"On the other hand, he disagreed with us regarding the need to install waste recycling facilities at quarries. We argued that the owner of quarrying rights should not be required to install such expensive equipment, since it's not clear whether the quarrying rights will continue for long enough to recover the cost. Bibi said we should ask for a calculation of the number of years it would take to recoup the investment, and that a solution would be found for anyone whose rights were terminated during that period. It was agreed that an economic check would be carried out and a solution would be found to prevent damage being caused to whoever installed the equipment.

"In addition," Brosh says, "the treasury wanted to raise excise taxes on fuels for electricity production in order to encourage the Israel Electric Corporation to use 'green' fuels. I said that at this point the increase would [end up being] passed on to the manufacturers. Bibi said we were right and it was agreed that when private production reached 15% of the country's electricity production, competition would be created and then the idea could be revisited."

You sound satisfied with the package deal, but your partner in the liaison committee for Israeli economic organizations, president of the Federation of Israeli Chambers of Commerce Uriel Lynn, claimed this is bad for employers and creates total dependence on the Histadrut.

"I have no interest in commenting on this. I can say that at the meeting of the liaison committee at which the plan was reported, Lynn praised the 'unprecedented' achievements - in his words - that we reached. Regarding the Histadrut's achievements he admitted that he got his information solely from journalists. The deal allows the economy, and employers as part of it, to profit."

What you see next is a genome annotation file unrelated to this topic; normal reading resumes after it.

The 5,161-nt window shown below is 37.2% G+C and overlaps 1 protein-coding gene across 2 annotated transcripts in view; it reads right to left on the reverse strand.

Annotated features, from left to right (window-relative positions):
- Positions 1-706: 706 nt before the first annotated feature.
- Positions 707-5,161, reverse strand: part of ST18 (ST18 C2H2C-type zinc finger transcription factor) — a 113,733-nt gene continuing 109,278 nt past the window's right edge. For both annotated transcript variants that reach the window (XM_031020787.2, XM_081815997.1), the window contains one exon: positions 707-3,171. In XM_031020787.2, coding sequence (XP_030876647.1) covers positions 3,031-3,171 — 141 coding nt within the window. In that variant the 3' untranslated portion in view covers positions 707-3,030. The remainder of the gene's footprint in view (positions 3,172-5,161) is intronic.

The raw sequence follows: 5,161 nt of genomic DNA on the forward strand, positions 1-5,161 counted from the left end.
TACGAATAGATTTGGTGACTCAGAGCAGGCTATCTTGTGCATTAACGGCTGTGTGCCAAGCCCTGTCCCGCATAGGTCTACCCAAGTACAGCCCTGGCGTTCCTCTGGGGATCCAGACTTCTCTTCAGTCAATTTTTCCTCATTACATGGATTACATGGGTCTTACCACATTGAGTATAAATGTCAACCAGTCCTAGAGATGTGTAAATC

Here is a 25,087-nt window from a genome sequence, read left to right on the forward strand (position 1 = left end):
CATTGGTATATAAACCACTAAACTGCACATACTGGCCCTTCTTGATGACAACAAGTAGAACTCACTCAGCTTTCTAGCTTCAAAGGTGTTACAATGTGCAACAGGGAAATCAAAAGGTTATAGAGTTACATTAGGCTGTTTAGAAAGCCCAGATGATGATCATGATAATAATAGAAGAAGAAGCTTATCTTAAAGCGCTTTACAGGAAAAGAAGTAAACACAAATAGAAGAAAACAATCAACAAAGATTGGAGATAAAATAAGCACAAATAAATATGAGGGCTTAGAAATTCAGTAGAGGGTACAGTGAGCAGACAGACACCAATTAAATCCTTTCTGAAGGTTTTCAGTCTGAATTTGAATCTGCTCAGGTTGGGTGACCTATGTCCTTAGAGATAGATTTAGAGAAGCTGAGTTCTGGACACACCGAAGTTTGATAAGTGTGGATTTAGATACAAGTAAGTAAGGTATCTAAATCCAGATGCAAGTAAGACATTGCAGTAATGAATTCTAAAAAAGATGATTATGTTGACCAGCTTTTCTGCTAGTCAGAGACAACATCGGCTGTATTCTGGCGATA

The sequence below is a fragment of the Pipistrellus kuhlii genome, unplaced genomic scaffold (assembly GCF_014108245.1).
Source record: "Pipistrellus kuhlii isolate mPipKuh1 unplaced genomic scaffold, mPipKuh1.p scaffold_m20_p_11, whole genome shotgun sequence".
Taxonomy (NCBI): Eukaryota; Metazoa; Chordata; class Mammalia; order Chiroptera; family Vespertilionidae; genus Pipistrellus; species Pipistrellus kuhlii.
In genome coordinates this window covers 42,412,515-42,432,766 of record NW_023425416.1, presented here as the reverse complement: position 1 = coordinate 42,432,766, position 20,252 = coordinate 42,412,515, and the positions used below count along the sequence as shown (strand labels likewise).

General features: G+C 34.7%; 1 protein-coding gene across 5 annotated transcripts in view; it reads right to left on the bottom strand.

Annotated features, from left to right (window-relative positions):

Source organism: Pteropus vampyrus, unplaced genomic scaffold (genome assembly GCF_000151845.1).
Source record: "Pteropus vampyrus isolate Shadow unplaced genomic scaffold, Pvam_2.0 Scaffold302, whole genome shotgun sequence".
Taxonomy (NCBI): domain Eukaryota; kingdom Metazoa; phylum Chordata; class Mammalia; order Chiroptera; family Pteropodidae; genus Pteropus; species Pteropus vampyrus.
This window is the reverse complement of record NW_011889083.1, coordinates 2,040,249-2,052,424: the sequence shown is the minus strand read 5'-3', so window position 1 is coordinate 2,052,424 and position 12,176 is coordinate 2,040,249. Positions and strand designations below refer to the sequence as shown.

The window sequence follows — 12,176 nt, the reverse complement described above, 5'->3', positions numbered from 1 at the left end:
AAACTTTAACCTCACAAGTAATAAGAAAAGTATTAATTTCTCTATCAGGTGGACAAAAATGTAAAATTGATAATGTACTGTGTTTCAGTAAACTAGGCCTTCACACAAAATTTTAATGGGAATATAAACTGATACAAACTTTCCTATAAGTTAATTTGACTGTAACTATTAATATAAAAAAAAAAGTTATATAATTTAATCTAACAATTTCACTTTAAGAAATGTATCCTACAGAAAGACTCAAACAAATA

The budget gives employers NIS 2.5 billion for two years, and on the other hand imposes hardships on the public, such as the increase in VAT. Are you comfortable with this?

"The hardships imposed on the public pay for a NIS 14 billion deficit that was submitted to the cabinet for approval about 10 days ago. The deficit is paid by taxes on the public and an increase in state spending. It includes mainly spending for the military, as well as the rest of the government ministries.

"The effect of the incentive package on the business sector amounts to about NIS 2.5 billion beyond this deficit. Most, if not all, of the addition is funded by employers and employees. [Employees gave up an estimated NIS 1.5 to 2 billion in rest and recovery alowances and employers increased their National Insurance Institute payments by NIS 550,000.]"

You agreed to support government reforms, one of which touches on privatization of the country's seaports. Will you bid for the opportunity to operate the Ashdod port?

"Regarding port tariffs, the ministers of transportation and of finance will will issue new regulations, and we will make our position on these known to them. There is agreement between the importers and exporters regarding the tariff structure, and we will discuss this also with the ports management.

"Regarding the privatization: Currently the government can put up for sale only 15% of the ports, and it can reduce its stake in them to below 51% only in 2010. We think the state must first give up its controlling stake. We proposed that the Manufacturers Association, the Federation of Israeli Chambers of Commerce and the port employees purchase the controlling interest in the Ashdod port. The government must make a decision on the matter."

In January 2011 you will end your term of public service. Do you believe that the package deal you reached at the roundtable will improve your public image in Israel?

"There are no personal issues involved here, I represent the business community. The money will go to those causes that the roundtable believes will lift the economy out of its crisis. But despite the fact that none of this is personal, everything is personal. When there's chemistry between people, and mutual commitment to solving problems, the roundtable model is excellent."